The last time the Seattle Sounders lost, it was to the Portland Timbers – a historic, 3-2 win for the current Cascadia Cup holders which, in light of what’s happened since that June 30 meeting, seems like ages ago. Back then, the Sounders were mired in what’s become their traditional, early-season slump, one that’s only augured good fortune during the last two postseasons.
For the Timbers, with a little bit of hindsight, the result looks like the apex of what was a record-tying, unbeaten run. The 12th of 15 in the Timbers’ franchise-record, unbeaten run, June’s match at CenturyLink Field marked the first time Portland had won in Seattle during the teams’ MLS regular-season history. Sure, the Timbers had claimed victory in the 2013 postseason – the first step in what might be the most important result in the rivalry’s story – but ahead of that early-summer trip to “the Clink,” the regular-season record had come to feel like an argumentative albatross. “But we won in the postseason,” became an annoying, obligatory caveat to be tacked on to every pre-derby inquiry, but with June’s result, the albatross was plucked.
Fast forward seven weeks, and the teams’ fortunes feel reversed. Sounders might not be as hot as the Timbers were when Portland last visited Seattle, but they’re not that far off, and they will certainly arrive at Providence Park for Sunday’s game as the league’s form side (6:30pm PT, FS1). Likewise, the Timbers may not be as down as the Sounders were, then, but there is a certain level of pressure that comes with entering a rivalry on a three-game losing streak – pressure that implies a loss at home to your fiercest rival will somehow, amid all the negativity that could otherwise be explained away, make this new slump real.
Unfortunately for the Timbers, this version of the Sounders feels very much real; at least, they feel far more real that the versions of Seattle that Portland faced before. The Timbers may have beaten their northern rivals twice, already, this year, but neither of those Soudners teams were near the caliber of the one that will come south this weekend. Players like Bryan Meredith, Jordan McCrary, Waylon Francis, Clint Dempsey, Victor Rodriguez and Will Bruin – all of whom started that game at CenturyLink – may, health permitting, be in the 18 on Sunday, but none of them are likely to start.
Instead, the Sounders have either gotten players back, upgraded, or found new combinations that work, just as they do every season. Stefan Frei is having a Goalkeeper of the Year-caliber season at the back, while the likely presences of Kelvin Leerdam and Nouhou Tolo brings Brian Schmetzer’s top fullbacks back into the team’s lineup (with AFC Bournemouth loanee Brad Smith potentially usurping Tolo’s spot, as some point). The midfield has come together with the return of Gustav Svensson from the World Cup and the resurfacing of Osvaldo Alonso’s form, while flanking attacking midfielder Nicolas Lodeiro – seemingly entrenched in Dempsey’s old role between the striker and midfield – with Harry Shipp and Cristian Roldan has complemented the team’s talent with a consistency that’s underpinned the team’s run.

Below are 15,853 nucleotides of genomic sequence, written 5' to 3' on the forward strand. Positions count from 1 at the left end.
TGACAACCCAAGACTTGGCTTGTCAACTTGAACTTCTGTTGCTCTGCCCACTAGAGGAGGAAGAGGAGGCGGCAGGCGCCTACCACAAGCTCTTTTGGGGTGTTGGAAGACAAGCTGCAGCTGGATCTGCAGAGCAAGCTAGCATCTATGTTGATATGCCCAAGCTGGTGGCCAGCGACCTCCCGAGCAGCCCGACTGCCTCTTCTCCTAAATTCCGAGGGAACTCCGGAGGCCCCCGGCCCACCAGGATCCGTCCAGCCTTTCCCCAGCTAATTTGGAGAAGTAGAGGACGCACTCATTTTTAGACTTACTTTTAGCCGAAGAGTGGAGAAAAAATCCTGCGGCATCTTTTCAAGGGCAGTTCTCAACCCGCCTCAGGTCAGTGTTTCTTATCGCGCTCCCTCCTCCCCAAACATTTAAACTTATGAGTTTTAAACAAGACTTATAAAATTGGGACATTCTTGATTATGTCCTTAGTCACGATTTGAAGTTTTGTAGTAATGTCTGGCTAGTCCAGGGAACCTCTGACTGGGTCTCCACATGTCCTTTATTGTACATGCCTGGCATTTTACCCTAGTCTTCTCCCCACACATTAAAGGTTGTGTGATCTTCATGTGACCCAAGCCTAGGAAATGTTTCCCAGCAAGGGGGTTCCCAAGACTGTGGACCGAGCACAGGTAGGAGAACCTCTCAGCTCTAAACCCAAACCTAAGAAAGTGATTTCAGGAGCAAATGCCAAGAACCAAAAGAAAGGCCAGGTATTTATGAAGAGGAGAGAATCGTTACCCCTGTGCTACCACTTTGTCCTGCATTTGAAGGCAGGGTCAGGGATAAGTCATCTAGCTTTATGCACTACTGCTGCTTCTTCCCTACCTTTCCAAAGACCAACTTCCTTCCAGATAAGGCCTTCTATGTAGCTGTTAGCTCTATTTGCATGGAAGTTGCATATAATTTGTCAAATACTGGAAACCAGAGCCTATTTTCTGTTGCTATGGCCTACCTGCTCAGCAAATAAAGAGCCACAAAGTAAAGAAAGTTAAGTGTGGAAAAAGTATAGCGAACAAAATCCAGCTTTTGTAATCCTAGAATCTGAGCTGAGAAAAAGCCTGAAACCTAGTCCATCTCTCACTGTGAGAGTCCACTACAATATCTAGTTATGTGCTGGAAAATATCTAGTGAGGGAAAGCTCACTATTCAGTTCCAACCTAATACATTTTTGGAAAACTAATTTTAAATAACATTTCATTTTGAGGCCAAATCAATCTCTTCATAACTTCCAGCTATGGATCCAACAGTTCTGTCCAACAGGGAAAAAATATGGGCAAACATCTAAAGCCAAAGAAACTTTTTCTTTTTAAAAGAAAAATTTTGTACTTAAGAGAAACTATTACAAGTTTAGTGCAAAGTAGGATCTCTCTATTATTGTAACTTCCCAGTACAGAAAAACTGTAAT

The highest-profile change, though, has happened in Bruin’s spot, allocating the proven-MLS scorer to what’s become a healthily fortified bench. With the addition of Peruvian international Raúl Ruidíaz, the Sounders not only added one of the most prolific scorers over Mexico’s last four tournaments (two years), but they also, finally, replaced Jordan Morris. When the U.S. international went down with a knee injury before the season’s onset, the Sounders were left with a huge void in attack, one that thrust them to the bottom of the league’s team scoring charts for most of the 2018 season. With 13 goals in their last five games, though – all of which, Ruidíaz has started – Seattle no longer has the worst scoring rate in the league, even if they’re only a practical rounding error ahead of league-low Colorado.
Given Seattle only had 18 goals in their previous 19 games, that uptick is prodigious. Perhaps it’s even unsustainable. After all, which should an objective observer trust: an 18-game sample, of a five-game one? But this isn’t a five-game sample, really. The Sounders did this last year, too, recovering come summer to claim the Western Conference title. Two years ago, they did the same, turning a corner after changing coaches to keep the MLS Cup in Cascadia. With the addition of a player like Ruidíaz and the various upgrades that have slide into place behind the Liga MX standout, Seattle looks more likely to persist than regress to their spring selves.
This year, the only regression we’re seeing from the Sounders is a return to their tried-and-true, relying on the same rhythms that carried them in 2016 and 2017, as if they’ve settled into a groove. The real Seattle Sounders are here, now. The team we saw this spring? They just don’t matter, anymore.